US District Court Deals Blow to Interior Checkpoints, Overturns Activist’s “Federal Interference” Conviction
EL PASO TX – In early 2015, Michael Sophin of Florida was convicted of “forcibly interfering” with a federal (border patrol) agent, after casually driving away from an immigration checkpoint before he was officially free to leave.
Facing eight months in a federal prison, Sophin promptly appealed to the U.S. District Court of El Paso, arguing that the government failed to provide sufficient evidence that the act of driving away was a “forcible” act. The court agreed with Sophin and overturned his conviction which raises major questions as to whether or not interior immigration checkpoints have any legal footing in terms of enforcement.
In October of 2014, Sophin was driving back to Florida by way of El Paso, Texas, when he approached an “immigration checkpoint,” nearly 20 miles north of the Mexico border. With cameras rolling, Sophin recorded himself stopping at the checkpoint while declining to answer questions.
“Are you an American citizen?” the Border Patrol Agent asked as you can see in the video below.
Sophin replied, “You know, I was going to tell you that I wasn’t going to take any questions today, and then I realized that…as a matter of fact a girlfriend reminded me, that if Obama is letting everybody in the country, what difference does it make?
The Border Patrol Agent didn’t find much humor in the rather ironic joke and told him that answering his arbitrary citizenship question “makes all the difference.”
So the agent repeated the question a couple more times before Sophin responded.
“I don’t want to answer any questions, O.K.? Thanks. Have a good night” as he can be seen driving away from the checkpoint at a normal rate of speed.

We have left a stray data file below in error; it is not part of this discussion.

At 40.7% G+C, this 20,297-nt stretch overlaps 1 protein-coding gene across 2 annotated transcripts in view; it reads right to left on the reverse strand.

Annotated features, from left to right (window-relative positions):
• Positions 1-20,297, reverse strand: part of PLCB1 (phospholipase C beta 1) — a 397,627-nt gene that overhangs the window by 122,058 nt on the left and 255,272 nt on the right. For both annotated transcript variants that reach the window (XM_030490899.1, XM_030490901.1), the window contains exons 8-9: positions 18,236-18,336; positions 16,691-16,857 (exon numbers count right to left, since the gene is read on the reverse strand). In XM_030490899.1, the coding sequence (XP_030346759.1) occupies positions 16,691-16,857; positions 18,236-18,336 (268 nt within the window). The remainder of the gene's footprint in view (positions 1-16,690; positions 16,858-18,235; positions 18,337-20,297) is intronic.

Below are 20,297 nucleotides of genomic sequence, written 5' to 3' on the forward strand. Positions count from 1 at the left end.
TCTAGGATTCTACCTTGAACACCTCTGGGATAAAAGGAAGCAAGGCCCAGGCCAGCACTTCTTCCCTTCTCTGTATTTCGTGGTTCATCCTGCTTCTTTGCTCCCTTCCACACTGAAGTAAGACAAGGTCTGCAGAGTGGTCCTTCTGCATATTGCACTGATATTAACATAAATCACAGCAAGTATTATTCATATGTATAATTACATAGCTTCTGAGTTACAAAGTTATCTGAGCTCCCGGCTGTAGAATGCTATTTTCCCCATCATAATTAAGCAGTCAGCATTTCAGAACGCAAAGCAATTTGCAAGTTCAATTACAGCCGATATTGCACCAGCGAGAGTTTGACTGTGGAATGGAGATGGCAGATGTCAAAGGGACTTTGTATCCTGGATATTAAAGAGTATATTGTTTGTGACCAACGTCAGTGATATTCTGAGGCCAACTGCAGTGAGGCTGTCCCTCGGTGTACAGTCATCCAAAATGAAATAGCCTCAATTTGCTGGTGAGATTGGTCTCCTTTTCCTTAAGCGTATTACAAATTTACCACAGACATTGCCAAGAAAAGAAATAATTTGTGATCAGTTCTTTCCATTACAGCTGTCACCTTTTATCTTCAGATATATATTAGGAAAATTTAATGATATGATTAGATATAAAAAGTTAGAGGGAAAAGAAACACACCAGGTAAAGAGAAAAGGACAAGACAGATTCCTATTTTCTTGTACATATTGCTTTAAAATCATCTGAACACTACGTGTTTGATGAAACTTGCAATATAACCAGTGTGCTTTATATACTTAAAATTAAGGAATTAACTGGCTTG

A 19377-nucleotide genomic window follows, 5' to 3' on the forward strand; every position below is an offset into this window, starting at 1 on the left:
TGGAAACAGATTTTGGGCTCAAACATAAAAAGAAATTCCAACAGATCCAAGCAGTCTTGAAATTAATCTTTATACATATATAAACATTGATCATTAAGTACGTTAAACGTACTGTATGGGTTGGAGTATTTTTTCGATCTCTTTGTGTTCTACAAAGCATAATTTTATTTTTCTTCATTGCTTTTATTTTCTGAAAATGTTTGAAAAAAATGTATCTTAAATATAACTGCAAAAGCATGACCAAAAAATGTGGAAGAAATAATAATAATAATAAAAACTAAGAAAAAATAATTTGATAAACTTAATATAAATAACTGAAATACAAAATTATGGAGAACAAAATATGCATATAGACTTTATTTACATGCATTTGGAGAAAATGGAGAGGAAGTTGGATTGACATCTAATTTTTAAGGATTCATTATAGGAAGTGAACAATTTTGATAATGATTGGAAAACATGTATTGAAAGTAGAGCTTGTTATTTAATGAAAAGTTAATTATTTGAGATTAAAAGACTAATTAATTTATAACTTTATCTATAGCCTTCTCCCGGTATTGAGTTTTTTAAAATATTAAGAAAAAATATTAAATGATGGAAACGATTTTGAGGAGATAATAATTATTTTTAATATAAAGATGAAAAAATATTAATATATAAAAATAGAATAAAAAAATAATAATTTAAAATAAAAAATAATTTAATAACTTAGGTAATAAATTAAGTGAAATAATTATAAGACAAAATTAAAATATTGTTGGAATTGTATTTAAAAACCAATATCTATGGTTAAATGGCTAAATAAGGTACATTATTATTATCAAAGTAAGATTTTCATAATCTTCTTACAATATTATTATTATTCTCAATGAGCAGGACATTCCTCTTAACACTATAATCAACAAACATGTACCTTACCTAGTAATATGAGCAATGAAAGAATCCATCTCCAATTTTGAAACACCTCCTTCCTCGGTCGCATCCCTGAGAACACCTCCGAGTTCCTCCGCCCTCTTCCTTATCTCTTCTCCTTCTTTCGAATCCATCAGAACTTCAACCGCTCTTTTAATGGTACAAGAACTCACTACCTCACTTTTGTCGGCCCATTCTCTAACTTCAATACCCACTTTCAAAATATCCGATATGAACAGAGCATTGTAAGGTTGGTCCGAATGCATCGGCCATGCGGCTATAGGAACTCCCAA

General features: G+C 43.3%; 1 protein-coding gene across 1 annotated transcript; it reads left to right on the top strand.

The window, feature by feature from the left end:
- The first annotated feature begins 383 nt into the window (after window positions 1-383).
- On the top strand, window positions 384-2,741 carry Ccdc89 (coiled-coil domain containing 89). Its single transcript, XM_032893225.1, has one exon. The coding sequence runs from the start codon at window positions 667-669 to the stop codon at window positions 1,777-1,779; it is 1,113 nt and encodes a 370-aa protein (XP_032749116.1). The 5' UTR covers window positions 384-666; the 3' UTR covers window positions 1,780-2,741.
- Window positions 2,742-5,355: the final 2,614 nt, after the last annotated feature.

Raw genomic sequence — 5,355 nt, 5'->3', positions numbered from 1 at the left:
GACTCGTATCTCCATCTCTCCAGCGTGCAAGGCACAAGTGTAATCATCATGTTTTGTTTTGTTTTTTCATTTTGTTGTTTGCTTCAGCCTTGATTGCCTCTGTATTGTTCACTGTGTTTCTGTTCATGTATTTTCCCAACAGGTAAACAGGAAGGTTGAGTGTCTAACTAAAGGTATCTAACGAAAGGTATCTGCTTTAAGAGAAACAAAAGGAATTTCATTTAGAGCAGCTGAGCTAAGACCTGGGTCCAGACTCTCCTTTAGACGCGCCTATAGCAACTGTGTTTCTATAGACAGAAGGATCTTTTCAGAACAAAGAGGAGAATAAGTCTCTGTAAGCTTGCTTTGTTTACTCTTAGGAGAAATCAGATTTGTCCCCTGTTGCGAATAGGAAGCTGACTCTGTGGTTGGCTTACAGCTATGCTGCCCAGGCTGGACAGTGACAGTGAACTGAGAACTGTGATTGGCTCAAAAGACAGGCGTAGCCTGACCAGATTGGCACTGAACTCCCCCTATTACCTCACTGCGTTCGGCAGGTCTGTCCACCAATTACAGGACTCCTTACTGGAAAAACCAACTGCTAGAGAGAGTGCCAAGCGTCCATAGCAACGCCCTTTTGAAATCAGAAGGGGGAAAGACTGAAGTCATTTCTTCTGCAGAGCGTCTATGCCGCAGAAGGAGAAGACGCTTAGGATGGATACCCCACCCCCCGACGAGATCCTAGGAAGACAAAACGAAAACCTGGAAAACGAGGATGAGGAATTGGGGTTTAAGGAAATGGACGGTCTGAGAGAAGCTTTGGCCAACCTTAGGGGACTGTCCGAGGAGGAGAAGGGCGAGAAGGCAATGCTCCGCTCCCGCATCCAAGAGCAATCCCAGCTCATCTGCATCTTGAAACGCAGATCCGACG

The Agent can be heard saying, “Hey, you’re not free to go!”. He then alerted his comrades of Sophin’s early exit from the checkpoint as additional Agents can be seen getting into squad cars to make chase.
Court documents revealed that the border agents were traveling in excess of 130 miles per hour in order to catch up to Sophin. However, the border agents misidentified Sophins vehicle and ended up zooming past him at a dangerous speed. Eventually they realized their mistake, slowed down, and initiated a traffic stop on Sophins Dodge Magnum. The agents claimed that Sophin was “non-compliant” to their commands, however, he was taken into custody without incident.
The government initially charged Sophin with “High speed flight from immigration checkpoint” under Title 18 Section 758 of the Federal code, a felony which carries a sentence of up to 5 years in prison. However, when the authorities realized that their very own agents were the only ones traveling at a high rate of speed, they dropped that charge. Shortly thereafter, the government brought forward a lesser misdemeanor charge of “forcibly interfering with a federal agent.”
After convicting Sophin at trial, one juror said he voted guilty because “he should have to answer questions just like the rest of us.” Regardless, Sophin filed his appeal shortly after his conviction and was able to avoid his sentence of eight months in federal prison while awaiting the higher courts decision.